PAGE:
I know that devices have given us so many conveniences. In an emergency, when a lorry knocked down my eldest cousin, my mum had to rush to a neighbour’s house to use the telephone to call his mum, her elder sister. It was 1964. He had dashed across the road to greet my mum who was walking back home after Secondary school. My mums’s family wasn’t wealthy enough to own a telephone.
I know that smartphones and devices have allowed us to keep in touch during the pandemic and with loved ones overseas. Those are wonderful things. But somehow it has also led to alienation.
All these things that can leave you feeling very lonely:
1. No response to texts
2. Being left on read
3. Feeling too conscious to comment in a group text, but feeling bad for the lone person forwarding videos because obviously they need that human connection
4. Feeling left out and awkward as others in a group text have a conversation. If this was a room you’d be the bystander in a corner.
5. Without facial cues or body language it’s so easy to misinterpret or be misinterpreted.
6. Hesitating to text or FaceTime as you feel like you may be disturbing the other person. Even though you long to.
These devices are as addictive as crack cocaine. I know. It’s deeply ironic, as I have the privilege to type on one and communicate with you out there. It’s just become part of our lives. An extension of our bodies. I’m constantly checking if my phone is with me as my whole life in on it and I dread loosing it.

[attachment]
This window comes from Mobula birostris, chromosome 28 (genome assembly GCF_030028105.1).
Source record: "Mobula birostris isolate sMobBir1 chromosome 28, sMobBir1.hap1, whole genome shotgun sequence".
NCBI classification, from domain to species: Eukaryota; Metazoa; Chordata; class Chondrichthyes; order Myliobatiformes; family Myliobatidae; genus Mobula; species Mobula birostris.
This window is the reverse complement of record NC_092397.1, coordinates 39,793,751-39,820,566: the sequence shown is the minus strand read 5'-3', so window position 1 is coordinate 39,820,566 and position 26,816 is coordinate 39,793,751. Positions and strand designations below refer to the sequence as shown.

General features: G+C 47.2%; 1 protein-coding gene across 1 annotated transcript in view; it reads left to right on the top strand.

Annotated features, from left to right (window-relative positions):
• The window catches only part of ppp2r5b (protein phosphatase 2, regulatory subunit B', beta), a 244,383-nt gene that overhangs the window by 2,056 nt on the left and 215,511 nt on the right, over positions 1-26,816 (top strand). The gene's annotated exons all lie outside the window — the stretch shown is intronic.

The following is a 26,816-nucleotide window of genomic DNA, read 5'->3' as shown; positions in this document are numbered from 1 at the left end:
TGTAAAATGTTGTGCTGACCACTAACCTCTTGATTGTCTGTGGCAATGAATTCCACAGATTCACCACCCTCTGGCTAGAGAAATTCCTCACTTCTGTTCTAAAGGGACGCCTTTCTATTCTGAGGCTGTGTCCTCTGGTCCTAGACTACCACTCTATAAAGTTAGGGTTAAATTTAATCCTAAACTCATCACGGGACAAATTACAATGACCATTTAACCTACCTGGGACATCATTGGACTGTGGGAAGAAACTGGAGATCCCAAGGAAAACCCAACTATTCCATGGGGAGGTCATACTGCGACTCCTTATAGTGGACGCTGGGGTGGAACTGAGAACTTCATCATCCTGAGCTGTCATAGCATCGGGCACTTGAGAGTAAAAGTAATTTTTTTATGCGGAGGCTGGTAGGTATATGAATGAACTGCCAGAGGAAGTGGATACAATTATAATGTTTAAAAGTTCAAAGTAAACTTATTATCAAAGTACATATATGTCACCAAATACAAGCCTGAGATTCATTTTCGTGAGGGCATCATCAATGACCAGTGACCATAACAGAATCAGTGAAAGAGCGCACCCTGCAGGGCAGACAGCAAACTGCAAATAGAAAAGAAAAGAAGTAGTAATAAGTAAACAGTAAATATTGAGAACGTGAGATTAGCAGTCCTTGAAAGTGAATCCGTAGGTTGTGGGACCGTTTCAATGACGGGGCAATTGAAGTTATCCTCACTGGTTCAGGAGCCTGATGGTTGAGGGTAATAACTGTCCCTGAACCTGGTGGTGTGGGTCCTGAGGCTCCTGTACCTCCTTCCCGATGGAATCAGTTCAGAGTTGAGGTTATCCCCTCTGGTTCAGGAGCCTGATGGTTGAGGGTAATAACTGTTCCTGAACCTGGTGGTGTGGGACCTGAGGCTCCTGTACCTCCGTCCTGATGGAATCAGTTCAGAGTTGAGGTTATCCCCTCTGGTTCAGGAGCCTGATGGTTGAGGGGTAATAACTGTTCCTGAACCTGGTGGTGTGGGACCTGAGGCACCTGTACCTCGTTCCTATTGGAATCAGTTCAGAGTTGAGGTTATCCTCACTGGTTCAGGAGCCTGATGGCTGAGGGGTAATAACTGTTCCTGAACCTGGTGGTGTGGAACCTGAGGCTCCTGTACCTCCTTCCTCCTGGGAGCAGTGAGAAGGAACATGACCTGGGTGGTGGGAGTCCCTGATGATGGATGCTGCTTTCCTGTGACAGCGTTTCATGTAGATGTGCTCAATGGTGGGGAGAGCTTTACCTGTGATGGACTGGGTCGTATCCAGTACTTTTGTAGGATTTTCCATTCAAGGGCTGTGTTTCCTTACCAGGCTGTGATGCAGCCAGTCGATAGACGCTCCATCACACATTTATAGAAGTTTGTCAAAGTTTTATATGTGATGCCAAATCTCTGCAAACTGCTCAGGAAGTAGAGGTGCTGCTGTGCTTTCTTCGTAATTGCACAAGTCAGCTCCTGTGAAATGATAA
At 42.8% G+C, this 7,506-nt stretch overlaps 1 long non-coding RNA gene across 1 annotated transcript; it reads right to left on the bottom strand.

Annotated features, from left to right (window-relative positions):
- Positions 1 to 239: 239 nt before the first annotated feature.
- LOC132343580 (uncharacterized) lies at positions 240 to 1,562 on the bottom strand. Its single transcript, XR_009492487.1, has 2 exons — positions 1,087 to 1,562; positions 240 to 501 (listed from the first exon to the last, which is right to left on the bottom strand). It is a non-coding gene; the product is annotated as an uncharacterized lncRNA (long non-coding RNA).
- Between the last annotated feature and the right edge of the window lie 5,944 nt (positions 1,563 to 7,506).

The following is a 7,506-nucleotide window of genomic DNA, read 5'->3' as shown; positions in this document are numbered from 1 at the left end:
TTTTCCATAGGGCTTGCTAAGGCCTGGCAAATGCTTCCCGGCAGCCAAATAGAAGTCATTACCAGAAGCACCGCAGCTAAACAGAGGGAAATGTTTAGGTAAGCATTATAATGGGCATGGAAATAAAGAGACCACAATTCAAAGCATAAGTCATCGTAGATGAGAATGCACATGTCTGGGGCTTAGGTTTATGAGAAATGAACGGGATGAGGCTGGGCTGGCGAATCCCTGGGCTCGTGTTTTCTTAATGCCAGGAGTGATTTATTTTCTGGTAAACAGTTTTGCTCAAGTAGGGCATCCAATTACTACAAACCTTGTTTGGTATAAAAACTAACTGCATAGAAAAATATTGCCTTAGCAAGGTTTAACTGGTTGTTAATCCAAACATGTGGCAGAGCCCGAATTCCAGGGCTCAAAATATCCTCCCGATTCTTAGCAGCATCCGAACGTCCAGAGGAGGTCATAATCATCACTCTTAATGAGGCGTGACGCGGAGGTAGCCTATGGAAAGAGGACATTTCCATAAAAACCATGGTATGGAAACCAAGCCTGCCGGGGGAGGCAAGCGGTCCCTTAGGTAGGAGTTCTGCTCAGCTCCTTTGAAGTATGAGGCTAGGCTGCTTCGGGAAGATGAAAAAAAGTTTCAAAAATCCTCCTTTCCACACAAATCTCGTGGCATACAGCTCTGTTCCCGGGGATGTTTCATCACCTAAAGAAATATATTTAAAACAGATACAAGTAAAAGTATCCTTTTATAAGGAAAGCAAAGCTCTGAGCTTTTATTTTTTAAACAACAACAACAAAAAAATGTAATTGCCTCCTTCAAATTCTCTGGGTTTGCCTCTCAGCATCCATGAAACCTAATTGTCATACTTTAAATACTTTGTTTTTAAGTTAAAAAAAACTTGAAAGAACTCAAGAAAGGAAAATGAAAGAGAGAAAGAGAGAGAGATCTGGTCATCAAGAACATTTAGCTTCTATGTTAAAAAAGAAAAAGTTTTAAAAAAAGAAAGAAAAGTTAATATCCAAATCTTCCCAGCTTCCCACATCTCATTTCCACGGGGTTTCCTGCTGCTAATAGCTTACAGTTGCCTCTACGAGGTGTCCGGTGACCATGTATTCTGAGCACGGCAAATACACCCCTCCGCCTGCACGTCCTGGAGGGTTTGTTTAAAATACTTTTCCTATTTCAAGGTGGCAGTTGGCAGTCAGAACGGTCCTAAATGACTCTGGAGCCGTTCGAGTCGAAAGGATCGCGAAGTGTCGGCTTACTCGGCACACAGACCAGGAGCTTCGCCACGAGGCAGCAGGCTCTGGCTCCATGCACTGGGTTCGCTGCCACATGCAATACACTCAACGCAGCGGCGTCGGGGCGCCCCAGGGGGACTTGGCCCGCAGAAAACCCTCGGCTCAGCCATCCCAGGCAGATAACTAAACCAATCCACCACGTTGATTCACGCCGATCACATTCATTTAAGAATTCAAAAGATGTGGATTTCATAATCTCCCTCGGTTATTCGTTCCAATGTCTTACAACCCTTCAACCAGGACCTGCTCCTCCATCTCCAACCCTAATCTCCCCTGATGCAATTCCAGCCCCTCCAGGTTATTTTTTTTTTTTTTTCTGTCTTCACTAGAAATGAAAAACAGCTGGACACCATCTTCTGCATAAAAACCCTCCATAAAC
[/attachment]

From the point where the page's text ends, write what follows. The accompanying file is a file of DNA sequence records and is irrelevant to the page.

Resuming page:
It’s made our attention spans so much shorter and it’s hard to concentrate for long periods. I watch tv shows or movies in ten minute spurts (I pause to glance at my phone) unless it’s truly captivating. It’s no wonder Tik Tok is so engaging because it’s short and there’s music. (The catchiest part of a song usually).
I dread the ring of the regular land line phone these days (due to repeatedly receiving traumatic news this way). It honestly makes my heart pound. But I am wistful, remembering a childhood and young adulthood filled with long meaningful conversations with loved ones. Back then a ringing phone only had pleasant associations.
Even better, when we actually went out together to a Fun Fair or movie or even just to McDonald’s and we actually talked and laughed for hours. Those sweet, sweet days.
I guess when we look back on life it’s always with rose tinted glasses. And as times change it’s hard to get back to slower pace of life where it was normal to talk for an hour on the phone. There’s so much to do now there’s never enough time and I’m not even talking about work.
The norm is Netflix bingeing the latest must see TV. It’s definitely entertaining, but it’s solo entertainment. I feel like we are moving further and further away from each other. Texts seem to be mostly informative and there is no room for emotion. They take on the tone of the workplace, especially in group texts, abrupt and businesslike. I actually feel like I’m the odd soppy one for conveying emotion in my texts. So to not feel self conscious I try to restrain my emotion.
More than two years of not having full family gatherings, or travel without the anxiety of testing and discomfort of masks really takes a toll. And it’s all come upon us very suddenly. Smart devices took over my life since 2015 and now since 2020, this pandemic has.
We filled our loneliness and soothed our anxieties with technology and are lonelier and more anxious than ever.